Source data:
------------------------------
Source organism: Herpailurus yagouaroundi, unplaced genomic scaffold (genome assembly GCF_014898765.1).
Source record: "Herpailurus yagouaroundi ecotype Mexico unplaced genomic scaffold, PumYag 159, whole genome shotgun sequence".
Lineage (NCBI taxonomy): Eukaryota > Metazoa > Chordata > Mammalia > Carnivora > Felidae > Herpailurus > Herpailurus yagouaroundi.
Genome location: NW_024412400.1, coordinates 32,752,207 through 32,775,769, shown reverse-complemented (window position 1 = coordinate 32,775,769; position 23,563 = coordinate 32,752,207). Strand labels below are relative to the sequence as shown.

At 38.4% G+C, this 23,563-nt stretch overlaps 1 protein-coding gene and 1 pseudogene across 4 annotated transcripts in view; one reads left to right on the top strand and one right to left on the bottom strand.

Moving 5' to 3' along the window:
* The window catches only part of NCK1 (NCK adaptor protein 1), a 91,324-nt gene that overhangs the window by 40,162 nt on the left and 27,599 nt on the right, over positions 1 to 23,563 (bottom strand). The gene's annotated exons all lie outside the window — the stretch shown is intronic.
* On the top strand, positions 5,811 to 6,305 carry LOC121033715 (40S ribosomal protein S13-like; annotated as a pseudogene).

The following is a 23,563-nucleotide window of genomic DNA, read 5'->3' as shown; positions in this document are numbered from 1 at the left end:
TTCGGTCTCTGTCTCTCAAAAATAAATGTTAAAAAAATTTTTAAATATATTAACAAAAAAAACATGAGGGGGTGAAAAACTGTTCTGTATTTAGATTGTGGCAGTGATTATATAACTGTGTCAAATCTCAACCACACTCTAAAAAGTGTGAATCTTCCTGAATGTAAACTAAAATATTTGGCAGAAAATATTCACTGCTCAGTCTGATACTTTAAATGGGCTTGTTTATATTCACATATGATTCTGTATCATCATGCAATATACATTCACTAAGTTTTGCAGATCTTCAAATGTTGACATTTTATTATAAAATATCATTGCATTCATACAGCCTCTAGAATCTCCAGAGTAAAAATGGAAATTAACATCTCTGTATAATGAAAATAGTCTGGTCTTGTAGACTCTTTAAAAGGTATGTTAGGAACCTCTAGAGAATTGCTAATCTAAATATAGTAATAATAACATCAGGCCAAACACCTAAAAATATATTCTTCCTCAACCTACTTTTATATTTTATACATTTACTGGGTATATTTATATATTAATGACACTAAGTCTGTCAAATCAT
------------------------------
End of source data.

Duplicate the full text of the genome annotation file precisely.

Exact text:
Source organism: Herpailurus yagouaroundi, unplaced genomic scaffold (genome assembly GCF_014898765.1).
Source record: "Herpailurus yagouaroundi ecotype Mexico unplaced genomic scaffold, PumYag 159, whole genome shotgun sequence".
Lineage (NCBI taxonomy): Eukaryota > Metazoa > Chordata > Mammalia > Carnivora > Felidae > Herpailurus > Herpailurus yagouaroundi.
Genome location: NW_024412400.1, coordinates 32,752,207 through 32,775,769, shown reverse-complemented (window position 1 = coordinate 32,775,769; position 23,563 = coordinate 32,752,207). Strand labels below are relative to the sequence as shown.

At 38.4% G+C, this 23,563-nt stretch overlaps 1 protein-coding gene and 1 pseudogene across 4 annotated transcripts in view; one reads left to right on the top strand and one right to left on the bottom strand.

Moving 5' to 3' along the window:
* The window catches only part of NCK1 (NCK adaptor protein 1), a 91,324-nt gene that overhangs the window by 40,162 nt on the left and 27,599 nt on the right, over positions 1 to 23,563 (bottom strand). The gene's annotated exons all lie outside the window — the stretch shown is intronic.
* On the top strand, positions 5,811 to 6,305 carry LOC121033715 (40S ribosomal protein S13-like; annotated as a pseudogene).

The following is a 23,563-nucleotide window of genomic DNA, read 5'->3' as shown; positions in this document are numbered from 1 at the left end:
TTCGGTCTCTGTCTCTCAAAAATAAATGTTAAAAAAATTTTTAAATATATTAACAAAAAAAACATGAGGGGGTGAAAAACTGTTCTGTATTTAGATTGTGGCAGTGATTATATAACTGTGTCAAATCTCAACCACACTCTAAAAAGTGTGAATCTTCCTGAATGTAAACTAAAATATTTGGCAGAAAATATTCACTGCTCAGTCTGATACTTTAAATGGGCTTGTTTATATTCACATATGATTCTGTATCATCATGCAATATACATTCACTAAGTTTTGCAGATCTTCAAATGTTGACATTTTATTATAAAATATCATTGCATTCATACAGCCTCTAGAATCTCCAGAGTAAAAATGGAAATTAACATCTCTGTATAATGAAAATAGTCTGGTCTTGTAGACTCTTTAAAAGGTATGTTAGGAACCTCTAGAGAATTGCTAATCTAAATATAGTAATAATAACATCAGGCCAAACACCTAAAAATATATTCTTCCTCAACCTACTTTTATATTTTATACATTTACTGGGTATATTTATATATTAATGACACTAAGTCTGTCAAATCAT